Last week the Public Service Commission turned down a siting permit for a large (23,000 acres, 76 turbines) wind farm project in Burke County.
NextEra, the company behind the project, had pushed for a permit despite opposition from the U.S. Fish and Wildlife Service and the North Dakota Game and Fish Department who argued that the location would be very bad for wildlife.
For birds, specifically.
This is not something the PSC does often. In fact, the current members of the commission couldn’t think of the last time a siting permit was turned down, mostly because concerns about a particular project are advanced well before the question of a permit reaches a decision point.
I argued that the wind industry, enamored with their status as a political darling, fell victim to hubris. But some in the Legislature are blaming the PSC. Sources tell me there is some interest in perhaps removing some of the PSC’s siting authority, or moving it to another state department such as the Agriculture Commissioner.
House Majority Leader Chet Pollert (R-Carrington) told me he has been approached about the possibility of a special session by state Rep. Mike Brandenburg, a Republican from Edgeley and outspoken advocate for the wind industry.
“Brandenburg talked to me about it yesterday,” Pollert said during a phone conversation today. “We talked about the decision of the PSC…just some concerns he has it with it.”
“He’s concerned it’s turning on the wind industry,” Pollert added, referring to the PSC.
“I’m in a discovery phase right now. I’m not calling for one,” he said of whether or not a special session might happen.
Rep. Brandenburg also has not responded to phone calls or an email message.
The state constitution gives lawmakers 80 session days every two years, but lawmakers are generally free to use those days as they see fit. They used 76 days earlier this year during their regular session. They have the authority to call themselves back into session to use those remaining four days.
Alternatively Governor Doug Burgum can call them back into session. If he did those days wouldn’t count against the 80 day limit.
I spoke with Burgum spokesman Mike Nowatzki who said he wasn’t aware of the governor’s office being approached about a special session concerning this issue but that he’d check on it.
Public Service Commissioners Brian Kroshus and Randy Christmann did not immediately return phones calls requesting comment.
The third member of the PSC, Julie Fedorchak, told me she had heard talk of moving the commission’s siting authority to the Industrial Commisison which is made up of Governor Doug Burgum, Attorney General Wayne Stenehjem, and Agriculture Commissioner Doug Goehring.
“I’m assuming if he’s seeking a special session it’s to change the law,” Fedorchak said of Brandenburg’s push. “The legislature discussed this issue quite thoroughly this year and considered a number of different bills. They made their policy decision and we will be implementing that starting in July. If policy makers think this issue if of such urgency that they need a special session to reconsider it then they can certainly do so. The last legislature didn’t seem to have much appetite for Rep. Brandenburg’s agenda to soften the siting law and overview process.”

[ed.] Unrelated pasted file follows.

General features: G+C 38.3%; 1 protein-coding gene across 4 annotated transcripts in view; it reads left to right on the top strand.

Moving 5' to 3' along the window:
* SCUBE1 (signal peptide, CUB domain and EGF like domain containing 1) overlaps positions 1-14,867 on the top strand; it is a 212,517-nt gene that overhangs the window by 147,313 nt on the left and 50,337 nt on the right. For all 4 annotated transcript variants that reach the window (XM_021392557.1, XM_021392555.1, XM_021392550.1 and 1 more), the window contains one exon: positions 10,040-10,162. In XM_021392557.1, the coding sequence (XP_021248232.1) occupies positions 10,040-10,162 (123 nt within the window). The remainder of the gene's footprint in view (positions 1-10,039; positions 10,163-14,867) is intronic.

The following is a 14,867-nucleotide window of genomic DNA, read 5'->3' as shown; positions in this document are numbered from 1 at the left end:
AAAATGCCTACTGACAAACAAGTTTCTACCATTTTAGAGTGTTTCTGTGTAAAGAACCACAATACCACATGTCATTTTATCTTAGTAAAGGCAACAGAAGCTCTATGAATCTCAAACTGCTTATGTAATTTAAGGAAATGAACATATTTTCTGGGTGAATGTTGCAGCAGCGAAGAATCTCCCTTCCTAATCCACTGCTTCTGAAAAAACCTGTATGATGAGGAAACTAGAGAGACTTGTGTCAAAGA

“For what it’s worth, the feedback we have received from the public since the Burke decision is about 3 to 1 in favor of our decision. That’s a small sampling but interesting for what it’s worth. People typically tend to respond more when they are mad not happy with a decision,” she added.
I wonder how much appetite lawmakers are going to have for a legislative rebuke to an executive branch office. Earlier this year they passed legislation, inserted into a budget bill in the closing days of their session, which put the state Auditor on a leash held by a legislative committee when it comes to performance audits. They’ve received a lot of criticism for that move (from myself, among others), and there’s now a campaign to refer that legislation to the ballot for a vote.
Do lawmakers want to invite more controversy by going to bat against the PSC for the wind industry?
It’s worth remembering that there is an expiration date at the end of this year for a massive federal subsidy. Wind farm projects begun before the deadline can qualify for the subsidy for the next decade. Experts expect the construction rate of wind farms to plummet once the expiration date hits.
That may explain Brandenburg’s haste in this matter. The legislature won’t meet again for a regular session until 2021, and NextEra probably can’t break ground at a new site before the end of the year.